It might sound like something out of “Sesame Street” but the XYZ Affair was, in fact, a diplomatic incident between France and America in the late 18th century that led to an undeclared war at sea.
In 1793, France went to war with Great Britain while America remained neutral. Late the following year, the United States and Britain signed the Jay Treaty, which resolved several longstanding issues between those two nations. The French were infuriated by Jay’s Treaty, believing it violated earlier treaties between the United States and France; as a result, they went on to seize a substantial number of American merchant ships. When President George Washington sent Charles Cotesworth Pinckney as the U.S. minister to France in 1796, the government there refused to receive him. After John Adams became president in March 1797, he dispatched a three-member delegation to Paris later that same year in an effort to restore peace between the two countries. Once the diplomats—Pinckney along with John Marshall and Elbridge Gerry—arrived overseas they tried to meet with France’s foreign minister, Charles de Talleyrand. Instead, he put them off and eventually had three agents inform the U.S. commissioners that in order to see him they first would have to pay him a hefty bribe and provide France with a large loan, among other conditions. Pinckney’s supposed response was: “No! No! Not a sixpence!”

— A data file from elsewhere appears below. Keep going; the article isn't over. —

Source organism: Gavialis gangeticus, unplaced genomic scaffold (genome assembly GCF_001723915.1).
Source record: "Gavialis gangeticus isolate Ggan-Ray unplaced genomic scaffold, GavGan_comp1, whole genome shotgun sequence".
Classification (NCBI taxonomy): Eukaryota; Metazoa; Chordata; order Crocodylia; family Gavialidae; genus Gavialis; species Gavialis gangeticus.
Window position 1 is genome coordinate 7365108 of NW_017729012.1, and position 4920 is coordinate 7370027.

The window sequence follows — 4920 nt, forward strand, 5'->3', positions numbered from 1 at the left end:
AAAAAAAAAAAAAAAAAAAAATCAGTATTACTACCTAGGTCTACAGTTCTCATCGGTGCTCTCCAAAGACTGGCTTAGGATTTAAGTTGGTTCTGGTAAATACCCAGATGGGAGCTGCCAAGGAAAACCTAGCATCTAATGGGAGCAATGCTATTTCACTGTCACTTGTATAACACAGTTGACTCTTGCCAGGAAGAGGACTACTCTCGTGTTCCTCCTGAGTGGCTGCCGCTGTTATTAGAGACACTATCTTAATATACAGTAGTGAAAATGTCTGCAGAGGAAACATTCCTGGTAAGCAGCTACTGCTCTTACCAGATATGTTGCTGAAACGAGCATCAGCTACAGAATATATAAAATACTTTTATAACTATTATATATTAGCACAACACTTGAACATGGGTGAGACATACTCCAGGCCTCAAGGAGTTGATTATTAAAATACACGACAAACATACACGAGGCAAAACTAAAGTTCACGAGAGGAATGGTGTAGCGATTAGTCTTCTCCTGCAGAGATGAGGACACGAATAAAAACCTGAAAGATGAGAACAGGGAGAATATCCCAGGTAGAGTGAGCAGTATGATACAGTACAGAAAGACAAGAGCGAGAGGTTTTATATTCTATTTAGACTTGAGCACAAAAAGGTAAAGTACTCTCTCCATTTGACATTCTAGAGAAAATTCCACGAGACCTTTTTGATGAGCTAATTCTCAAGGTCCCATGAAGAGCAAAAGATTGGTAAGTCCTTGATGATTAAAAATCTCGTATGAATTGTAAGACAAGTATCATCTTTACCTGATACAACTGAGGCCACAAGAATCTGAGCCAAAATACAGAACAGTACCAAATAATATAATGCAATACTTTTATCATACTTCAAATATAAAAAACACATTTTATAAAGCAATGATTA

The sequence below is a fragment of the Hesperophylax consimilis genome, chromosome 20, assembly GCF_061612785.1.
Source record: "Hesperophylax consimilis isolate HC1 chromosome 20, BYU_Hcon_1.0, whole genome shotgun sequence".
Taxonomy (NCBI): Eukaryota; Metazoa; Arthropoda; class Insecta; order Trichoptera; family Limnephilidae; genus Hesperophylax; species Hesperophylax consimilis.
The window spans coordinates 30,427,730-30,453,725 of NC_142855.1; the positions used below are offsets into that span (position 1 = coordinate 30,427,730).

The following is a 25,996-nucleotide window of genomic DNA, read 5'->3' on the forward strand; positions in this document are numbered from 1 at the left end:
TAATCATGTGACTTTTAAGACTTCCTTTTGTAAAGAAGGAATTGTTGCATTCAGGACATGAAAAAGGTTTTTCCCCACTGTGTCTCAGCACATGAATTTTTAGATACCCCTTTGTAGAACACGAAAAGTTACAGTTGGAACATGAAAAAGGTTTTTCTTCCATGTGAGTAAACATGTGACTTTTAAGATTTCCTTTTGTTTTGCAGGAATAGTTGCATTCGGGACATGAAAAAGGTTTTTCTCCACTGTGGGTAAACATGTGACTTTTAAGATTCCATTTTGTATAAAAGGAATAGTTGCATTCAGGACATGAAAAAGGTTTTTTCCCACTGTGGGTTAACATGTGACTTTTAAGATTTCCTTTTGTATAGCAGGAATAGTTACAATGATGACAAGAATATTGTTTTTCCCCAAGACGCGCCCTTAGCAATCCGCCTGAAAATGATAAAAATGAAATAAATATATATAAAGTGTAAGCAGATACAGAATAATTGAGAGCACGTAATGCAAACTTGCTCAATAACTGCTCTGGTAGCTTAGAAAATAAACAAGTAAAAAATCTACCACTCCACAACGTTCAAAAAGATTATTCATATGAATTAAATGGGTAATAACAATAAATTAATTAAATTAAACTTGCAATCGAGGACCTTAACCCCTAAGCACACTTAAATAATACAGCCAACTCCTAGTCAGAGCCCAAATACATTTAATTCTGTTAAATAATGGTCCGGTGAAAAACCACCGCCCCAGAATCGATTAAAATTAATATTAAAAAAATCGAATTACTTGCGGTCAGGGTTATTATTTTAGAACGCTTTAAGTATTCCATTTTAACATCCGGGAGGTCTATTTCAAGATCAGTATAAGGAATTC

When word of the French demands reached the United States, it caused an uproar and prompted calls for war. After some members of Congress asked to see the diplomats’ reports regarding what had transpired in France, Adams handed them over with the names of the French agents replaced with the letters X, Y and Z; thus the name XYZ Affair. Congress subsequently authorized various defense measures, including the creation of the Department of the Navy and the construction of warships. Then, in July 1798, it authorized American ships to attack French vessels, launching an undeclared naval war that came to be referred to as the Quasi-War. The hostilities were settled with the Convention of 1800, also known as the Treaty of Mortefontaine, which was ratified in 1801.